Maxakalí (Yĩy'ax 'language', Tikmũ'ũn Yĩy'ax 'Maxakalí language') is a Maxakalían language spoken in fourteen villages in Minas Gerais, Brazil, by fewer than a thousand people.
Mason identifies six varieties of Maxakali. All but Maxakalí proper are extinct:
- Caposhó (Kapoxo) (†)
- Cumanashó (Kumanaxo) (†)
- Maconí (Makuni) (†)
- Monoshó (Monaxo, Monocho) (†)
- Panyame (†)
Maxakalí has five vowels, occurring in both oral and nasal form.
The most common word order in Maxakalí is SOV.
- "The child drinks milk"
Maxakalí is an ergative language. The ergative case covers transitive subjects as well as indirect objects. The absolutive case covers intransitive subjects and transitive objects.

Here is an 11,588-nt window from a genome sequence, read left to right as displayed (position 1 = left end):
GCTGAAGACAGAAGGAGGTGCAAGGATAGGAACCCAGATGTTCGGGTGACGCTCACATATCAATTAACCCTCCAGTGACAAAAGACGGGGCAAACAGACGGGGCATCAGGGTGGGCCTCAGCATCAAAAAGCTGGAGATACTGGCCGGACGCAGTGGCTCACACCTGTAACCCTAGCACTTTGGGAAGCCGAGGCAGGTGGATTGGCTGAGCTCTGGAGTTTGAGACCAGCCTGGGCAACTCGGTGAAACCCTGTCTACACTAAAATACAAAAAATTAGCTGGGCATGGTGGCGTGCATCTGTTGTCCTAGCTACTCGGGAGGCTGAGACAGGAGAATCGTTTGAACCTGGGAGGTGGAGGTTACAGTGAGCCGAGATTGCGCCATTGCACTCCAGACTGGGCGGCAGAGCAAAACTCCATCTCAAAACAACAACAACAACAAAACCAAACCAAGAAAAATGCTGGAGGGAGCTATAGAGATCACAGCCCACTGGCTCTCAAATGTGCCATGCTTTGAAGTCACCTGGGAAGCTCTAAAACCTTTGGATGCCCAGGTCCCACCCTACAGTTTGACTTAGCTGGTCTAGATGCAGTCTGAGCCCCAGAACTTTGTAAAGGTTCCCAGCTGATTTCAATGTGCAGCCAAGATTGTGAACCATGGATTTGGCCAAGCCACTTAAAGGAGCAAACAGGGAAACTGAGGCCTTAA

- "We (excluding you) are going to the market to buy you (indirect object) some food."
Suppletive verb numberEdit
For some verbs, number is shown not by conjugation, but by suppletive verb stems. These verb stems can show number differences either for the subject or for the object.
- "The man sits/sat."
- "The men sit/sat."
- "The man killed a monkey."
- "The man killed the monkeys."
Word shortening and expandingEdit
Maxakalí nouns readily form compounds, here are some examples:
- ^ "Maxakalí". Ethnologue. Retrieved 2018-07-22.
- ^ Hammarström, Harald; Forkel, Robert; Haspelmath, Martin, eds. (2017). "Western Maxakali". Glottolog 3.0. Jena, Germany: Max Planck Institute for the Science of Human History.